Patent
LINTEC Corporation and Kochi University of Technology | Date: 2013-03-20

A zinc-oxide-based conductive stacked structure 1 includes a substrate 11 and, formed on at least one surface of the substrate, an undercoat layer 12 and a transparent conductive film 13. The transparent conductive film is formed of a plurality of transparent conductive layers formed from a zinc-oxide-based conductive material and has a carrier density of 2.0 10^(20) to 9.8 10^(20) cm^(-3). The zinc-oxide-based conductive stacked structure exhibits a change ratio in sheet resistivity of 50 or less, after bending of the stacked structure around a round bar having a diameter of 15 mm, with the transparent conductive film facing inward.


Patent
Sharp Kabushiki Kaisha and Kochi University of Technology | Date: 2014-07-16

A stereo-image processing apparatus capable of adaptively converting, regarding stereo vision, a parallax distribution of a stereo image in accordance with human visual performance is provided. The stereo-image processing apparatus includes a continuity detection unit (31) that detects a parallax continuous region on the basis of the discontinuity of parallax values in a stereo image and a conversion processing unit (32) that performs processing for enhancing the parallax gradient of the parallax continuous region.


Patent
Sharp Kabushiki Kaisha and Kochi University of Technology | Date: 2013-10-11

The present invention makes it possible to adaptively convert distribution of disparities or depths of a stereoscopic image according to a visual property of a human related to stereopsis. A stereoscopic image processing apparatus according to the present invention is a stereoscopic image processing apparatus which receives an input stereoscopic image, and converts distribution of disparities or depths of the input stereoscopic image, the apparatus includes a planar region extracting unit (31) which extracts a planar region in the stereoscopic image; a non-planar region conversion processing unit (exemplified using non-planar region disparity conversion processing unit (32)) which performs a first conversion process in which the disparity or the depth is converted with respect to a non-planar region which is a region other than the planar region; and a planar region conversion processing unit (exemplified using planar region disparity conversion processing unit (33)) which performs a second conversion process in which the disparity or the depth is converted using a conversion property which is different from that in the first conversion process with respect to the planar region. Here, the first conversion process is a process in which a conversion based on a non-linear conversion property is performed related to the disparity or the depth with respect to the non-planar region.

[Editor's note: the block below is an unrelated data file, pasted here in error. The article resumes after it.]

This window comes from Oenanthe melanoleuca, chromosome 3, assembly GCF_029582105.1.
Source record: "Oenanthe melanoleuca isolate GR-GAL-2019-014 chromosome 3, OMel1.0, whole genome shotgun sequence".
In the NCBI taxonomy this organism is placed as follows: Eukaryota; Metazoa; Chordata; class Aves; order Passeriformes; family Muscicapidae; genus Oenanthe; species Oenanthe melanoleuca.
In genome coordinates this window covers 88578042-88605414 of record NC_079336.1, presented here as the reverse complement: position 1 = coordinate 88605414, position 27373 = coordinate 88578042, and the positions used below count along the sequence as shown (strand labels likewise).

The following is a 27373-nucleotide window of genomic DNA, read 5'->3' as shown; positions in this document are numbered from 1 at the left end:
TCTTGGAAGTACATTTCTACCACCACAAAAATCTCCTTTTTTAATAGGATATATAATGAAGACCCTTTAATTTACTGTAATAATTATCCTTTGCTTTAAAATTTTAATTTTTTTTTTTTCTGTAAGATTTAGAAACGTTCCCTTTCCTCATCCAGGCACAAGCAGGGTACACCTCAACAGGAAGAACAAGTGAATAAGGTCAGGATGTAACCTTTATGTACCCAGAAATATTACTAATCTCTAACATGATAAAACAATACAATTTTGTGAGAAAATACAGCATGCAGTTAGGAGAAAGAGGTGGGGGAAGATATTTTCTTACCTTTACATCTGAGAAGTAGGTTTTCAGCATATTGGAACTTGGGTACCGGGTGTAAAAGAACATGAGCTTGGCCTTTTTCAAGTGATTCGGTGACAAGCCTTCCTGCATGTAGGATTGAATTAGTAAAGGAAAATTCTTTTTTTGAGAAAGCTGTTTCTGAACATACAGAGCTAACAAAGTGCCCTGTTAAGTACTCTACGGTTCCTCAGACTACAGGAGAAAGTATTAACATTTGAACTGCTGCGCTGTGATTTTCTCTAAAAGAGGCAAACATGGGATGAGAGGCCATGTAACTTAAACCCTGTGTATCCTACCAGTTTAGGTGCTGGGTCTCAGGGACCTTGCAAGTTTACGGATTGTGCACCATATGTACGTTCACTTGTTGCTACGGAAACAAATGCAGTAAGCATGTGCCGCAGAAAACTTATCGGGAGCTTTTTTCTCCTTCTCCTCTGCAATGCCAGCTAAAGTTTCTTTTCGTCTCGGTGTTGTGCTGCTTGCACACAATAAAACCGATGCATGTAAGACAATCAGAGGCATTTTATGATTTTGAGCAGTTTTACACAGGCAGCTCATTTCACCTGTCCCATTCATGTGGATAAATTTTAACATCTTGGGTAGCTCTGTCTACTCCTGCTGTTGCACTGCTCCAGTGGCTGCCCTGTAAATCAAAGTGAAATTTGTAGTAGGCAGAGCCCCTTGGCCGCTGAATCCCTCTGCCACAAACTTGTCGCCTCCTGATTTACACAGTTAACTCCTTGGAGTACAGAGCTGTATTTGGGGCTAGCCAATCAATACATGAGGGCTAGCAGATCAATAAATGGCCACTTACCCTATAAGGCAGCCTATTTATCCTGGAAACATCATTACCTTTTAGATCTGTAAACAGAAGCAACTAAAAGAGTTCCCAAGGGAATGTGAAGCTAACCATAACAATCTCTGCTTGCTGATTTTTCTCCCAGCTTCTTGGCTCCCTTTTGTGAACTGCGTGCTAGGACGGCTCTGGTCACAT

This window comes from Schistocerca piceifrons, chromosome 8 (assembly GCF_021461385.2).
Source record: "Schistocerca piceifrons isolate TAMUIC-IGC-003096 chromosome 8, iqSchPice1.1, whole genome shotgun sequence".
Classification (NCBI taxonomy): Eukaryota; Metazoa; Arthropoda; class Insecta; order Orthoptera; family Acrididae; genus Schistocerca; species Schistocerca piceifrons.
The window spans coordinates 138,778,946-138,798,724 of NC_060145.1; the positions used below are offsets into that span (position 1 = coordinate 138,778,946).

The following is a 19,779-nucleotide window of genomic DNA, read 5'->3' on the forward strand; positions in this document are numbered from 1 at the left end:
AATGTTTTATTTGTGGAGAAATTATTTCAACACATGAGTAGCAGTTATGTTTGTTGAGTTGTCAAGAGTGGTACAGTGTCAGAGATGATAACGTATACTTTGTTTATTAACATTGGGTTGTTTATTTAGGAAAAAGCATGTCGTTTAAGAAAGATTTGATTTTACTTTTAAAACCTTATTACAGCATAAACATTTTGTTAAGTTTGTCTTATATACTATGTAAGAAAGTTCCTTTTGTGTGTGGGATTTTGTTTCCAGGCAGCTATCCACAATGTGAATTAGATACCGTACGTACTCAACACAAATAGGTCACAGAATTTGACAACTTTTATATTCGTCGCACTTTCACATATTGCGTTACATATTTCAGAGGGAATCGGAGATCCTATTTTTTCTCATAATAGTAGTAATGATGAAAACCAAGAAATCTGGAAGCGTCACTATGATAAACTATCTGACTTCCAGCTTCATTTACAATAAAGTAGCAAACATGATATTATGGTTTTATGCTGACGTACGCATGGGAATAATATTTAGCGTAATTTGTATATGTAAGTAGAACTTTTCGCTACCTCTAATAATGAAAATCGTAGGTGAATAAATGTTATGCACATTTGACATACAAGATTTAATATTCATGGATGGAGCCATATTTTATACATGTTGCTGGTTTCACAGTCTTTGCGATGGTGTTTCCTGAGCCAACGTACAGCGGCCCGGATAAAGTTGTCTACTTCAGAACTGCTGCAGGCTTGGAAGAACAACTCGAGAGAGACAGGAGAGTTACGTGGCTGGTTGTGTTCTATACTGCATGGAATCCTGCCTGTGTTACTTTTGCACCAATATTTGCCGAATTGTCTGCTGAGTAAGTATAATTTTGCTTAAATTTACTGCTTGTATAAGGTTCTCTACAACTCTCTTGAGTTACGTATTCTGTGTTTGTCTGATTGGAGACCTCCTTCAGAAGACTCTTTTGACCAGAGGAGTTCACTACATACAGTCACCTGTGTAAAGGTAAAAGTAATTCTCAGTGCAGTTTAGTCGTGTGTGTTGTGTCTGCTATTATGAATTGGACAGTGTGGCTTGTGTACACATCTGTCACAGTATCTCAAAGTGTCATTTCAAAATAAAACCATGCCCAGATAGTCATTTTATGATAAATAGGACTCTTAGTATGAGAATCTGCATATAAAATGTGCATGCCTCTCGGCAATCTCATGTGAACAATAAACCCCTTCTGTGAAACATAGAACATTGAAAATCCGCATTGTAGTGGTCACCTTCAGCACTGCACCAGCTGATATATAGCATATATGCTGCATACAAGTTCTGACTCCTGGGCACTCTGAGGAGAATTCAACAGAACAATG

Patent
Sumitomo Bakelite and Kochi University of Technology | Date: 2015-01-28

A base material-carried catalyst including a base material, a cured body of a thermosetting resin formed on the surface of the base material, fine particles having catalytic activity carried on the surface of the cured body, in which the thermosetting resin has a phenolic hydroxyl group.


Patent
Nippon Pillar Packing Co. and Kochi University of Technology | Date: 2016-03-17